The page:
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For sale signs are posted on a foreclosed house on September 15, 2011 in Glendale. Foreclosures are continuing to decline in California, while short sales are edging up.
It looks as if the foreclosure crisis in California is ending. At the same time, the real estate market is developing a definite appetite for short sales.
Foreclosures in California have dropped to levels not seen since 2006, the real-estate tracking firm DataQuick reported on Wednesday.
So homeowners finally have a financial leg to stand on, as rising prices and a gradually improving economy have thinned the ranks of people losing their homes.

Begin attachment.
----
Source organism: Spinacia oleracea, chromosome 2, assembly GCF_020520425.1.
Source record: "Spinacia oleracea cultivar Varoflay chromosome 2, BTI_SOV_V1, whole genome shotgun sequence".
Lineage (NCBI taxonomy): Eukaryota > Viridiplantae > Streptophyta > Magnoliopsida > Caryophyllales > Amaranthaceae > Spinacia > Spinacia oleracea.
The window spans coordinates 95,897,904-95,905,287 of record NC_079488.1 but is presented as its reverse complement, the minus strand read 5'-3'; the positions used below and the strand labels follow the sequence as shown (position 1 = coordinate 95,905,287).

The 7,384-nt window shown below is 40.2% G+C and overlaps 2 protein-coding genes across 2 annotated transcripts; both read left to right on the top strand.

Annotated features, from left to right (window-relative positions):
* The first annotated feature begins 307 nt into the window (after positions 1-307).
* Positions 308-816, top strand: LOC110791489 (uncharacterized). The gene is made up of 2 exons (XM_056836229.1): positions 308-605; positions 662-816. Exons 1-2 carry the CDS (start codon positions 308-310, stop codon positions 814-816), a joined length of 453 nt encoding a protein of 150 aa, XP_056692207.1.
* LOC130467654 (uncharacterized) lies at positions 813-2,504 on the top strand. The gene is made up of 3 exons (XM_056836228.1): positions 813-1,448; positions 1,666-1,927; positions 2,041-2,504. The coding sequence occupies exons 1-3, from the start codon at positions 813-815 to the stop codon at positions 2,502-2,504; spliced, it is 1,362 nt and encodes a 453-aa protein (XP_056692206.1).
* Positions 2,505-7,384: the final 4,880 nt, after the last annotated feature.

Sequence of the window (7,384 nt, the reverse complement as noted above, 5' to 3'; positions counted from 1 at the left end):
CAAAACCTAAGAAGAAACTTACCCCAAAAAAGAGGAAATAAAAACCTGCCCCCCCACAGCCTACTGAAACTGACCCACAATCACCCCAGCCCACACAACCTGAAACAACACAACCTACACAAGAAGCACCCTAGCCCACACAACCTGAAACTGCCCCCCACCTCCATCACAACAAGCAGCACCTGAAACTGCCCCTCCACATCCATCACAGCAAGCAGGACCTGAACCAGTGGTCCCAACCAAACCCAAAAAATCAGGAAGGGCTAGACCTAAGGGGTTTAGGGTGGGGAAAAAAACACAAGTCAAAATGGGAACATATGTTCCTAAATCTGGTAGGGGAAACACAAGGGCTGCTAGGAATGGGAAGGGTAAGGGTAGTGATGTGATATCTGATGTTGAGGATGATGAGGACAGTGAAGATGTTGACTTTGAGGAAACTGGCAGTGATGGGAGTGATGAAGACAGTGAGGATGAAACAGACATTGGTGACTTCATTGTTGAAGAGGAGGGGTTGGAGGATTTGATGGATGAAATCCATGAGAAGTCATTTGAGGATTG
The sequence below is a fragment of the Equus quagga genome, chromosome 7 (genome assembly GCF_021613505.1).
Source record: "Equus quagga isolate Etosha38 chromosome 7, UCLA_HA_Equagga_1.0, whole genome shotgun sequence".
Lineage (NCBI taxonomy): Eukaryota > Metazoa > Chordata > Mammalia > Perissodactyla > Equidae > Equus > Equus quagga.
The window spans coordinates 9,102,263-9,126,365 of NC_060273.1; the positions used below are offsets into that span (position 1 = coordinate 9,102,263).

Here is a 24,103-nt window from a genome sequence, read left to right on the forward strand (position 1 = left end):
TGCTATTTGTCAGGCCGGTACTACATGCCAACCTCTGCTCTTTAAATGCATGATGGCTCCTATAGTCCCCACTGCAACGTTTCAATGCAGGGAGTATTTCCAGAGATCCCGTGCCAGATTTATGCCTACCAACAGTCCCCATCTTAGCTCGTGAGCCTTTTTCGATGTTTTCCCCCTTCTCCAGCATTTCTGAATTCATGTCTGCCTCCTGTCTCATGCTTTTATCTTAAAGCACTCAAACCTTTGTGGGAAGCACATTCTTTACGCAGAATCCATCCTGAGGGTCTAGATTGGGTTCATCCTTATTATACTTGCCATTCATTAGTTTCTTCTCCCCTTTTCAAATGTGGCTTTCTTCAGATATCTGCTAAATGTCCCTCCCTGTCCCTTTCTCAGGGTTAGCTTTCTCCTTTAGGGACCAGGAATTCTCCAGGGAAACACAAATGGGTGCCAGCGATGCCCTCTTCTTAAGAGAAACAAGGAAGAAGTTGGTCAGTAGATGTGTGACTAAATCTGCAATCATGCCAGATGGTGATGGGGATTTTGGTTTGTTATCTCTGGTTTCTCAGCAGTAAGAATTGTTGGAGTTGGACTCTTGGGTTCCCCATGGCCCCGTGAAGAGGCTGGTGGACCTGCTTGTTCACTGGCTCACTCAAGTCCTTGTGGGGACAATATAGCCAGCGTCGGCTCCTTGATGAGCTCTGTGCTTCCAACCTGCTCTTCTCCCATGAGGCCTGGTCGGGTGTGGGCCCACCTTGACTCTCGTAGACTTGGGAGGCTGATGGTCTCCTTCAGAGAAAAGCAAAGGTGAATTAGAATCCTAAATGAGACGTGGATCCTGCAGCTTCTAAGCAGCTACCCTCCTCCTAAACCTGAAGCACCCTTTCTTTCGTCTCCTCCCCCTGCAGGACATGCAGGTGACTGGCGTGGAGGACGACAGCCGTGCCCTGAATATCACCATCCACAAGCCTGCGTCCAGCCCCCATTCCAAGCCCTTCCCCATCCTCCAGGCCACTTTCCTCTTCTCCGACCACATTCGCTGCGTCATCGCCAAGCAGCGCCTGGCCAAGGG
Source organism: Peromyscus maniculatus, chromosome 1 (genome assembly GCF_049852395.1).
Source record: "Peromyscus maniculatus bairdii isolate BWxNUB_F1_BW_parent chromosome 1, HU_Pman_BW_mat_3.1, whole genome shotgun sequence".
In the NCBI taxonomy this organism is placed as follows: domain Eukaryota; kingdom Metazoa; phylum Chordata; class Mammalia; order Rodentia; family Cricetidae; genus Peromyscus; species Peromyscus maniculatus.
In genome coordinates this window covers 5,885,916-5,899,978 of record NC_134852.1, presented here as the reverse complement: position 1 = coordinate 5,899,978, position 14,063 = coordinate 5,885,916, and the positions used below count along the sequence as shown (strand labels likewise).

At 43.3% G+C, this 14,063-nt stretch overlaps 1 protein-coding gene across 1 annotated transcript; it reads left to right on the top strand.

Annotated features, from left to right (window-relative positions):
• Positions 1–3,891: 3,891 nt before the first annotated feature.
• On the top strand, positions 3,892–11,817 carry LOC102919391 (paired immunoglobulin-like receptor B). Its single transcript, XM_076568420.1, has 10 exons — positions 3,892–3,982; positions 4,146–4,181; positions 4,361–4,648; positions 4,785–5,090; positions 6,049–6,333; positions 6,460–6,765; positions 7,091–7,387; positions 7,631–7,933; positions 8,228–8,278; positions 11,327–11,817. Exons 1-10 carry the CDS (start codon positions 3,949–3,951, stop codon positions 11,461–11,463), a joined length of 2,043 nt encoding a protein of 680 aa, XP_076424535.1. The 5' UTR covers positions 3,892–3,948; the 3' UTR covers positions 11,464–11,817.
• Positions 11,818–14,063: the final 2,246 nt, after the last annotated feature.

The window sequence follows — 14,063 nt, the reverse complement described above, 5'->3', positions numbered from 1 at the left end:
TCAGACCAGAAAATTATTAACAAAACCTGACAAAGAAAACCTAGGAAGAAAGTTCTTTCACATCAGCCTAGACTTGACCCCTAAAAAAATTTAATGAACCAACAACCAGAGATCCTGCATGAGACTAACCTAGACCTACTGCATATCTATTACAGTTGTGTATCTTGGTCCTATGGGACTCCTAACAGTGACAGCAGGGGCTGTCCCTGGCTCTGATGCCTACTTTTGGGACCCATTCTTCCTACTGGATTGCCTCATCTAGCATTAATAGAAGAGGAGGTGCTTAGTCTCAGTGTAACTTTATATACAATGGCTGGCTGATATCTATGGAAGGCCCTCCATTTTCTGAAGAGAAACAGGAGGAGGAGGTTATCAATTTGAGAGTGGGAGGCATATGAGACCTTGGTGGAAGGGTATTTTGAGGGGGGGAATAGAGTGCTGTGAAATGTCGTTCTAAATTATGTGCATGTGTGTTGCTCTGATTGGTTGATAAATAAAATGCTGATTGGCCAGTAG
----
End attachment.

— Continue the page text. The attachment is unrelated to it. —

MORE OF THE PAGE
That doesn’t mean the market is healthy again. As foreclosures have declined, short sales — in which lenders allows homeowners to sell for less than they owe on the mortgage — have edged up.
They represented more than a quarter of all sales in the state in the final quarter of 2012. And they're getting more popular with one important constituency.
Banks have come to like short sales because they lose less money on them than on foreclosures and are now better set up to manage the short sale process, a relatively rare event before the financial crisis.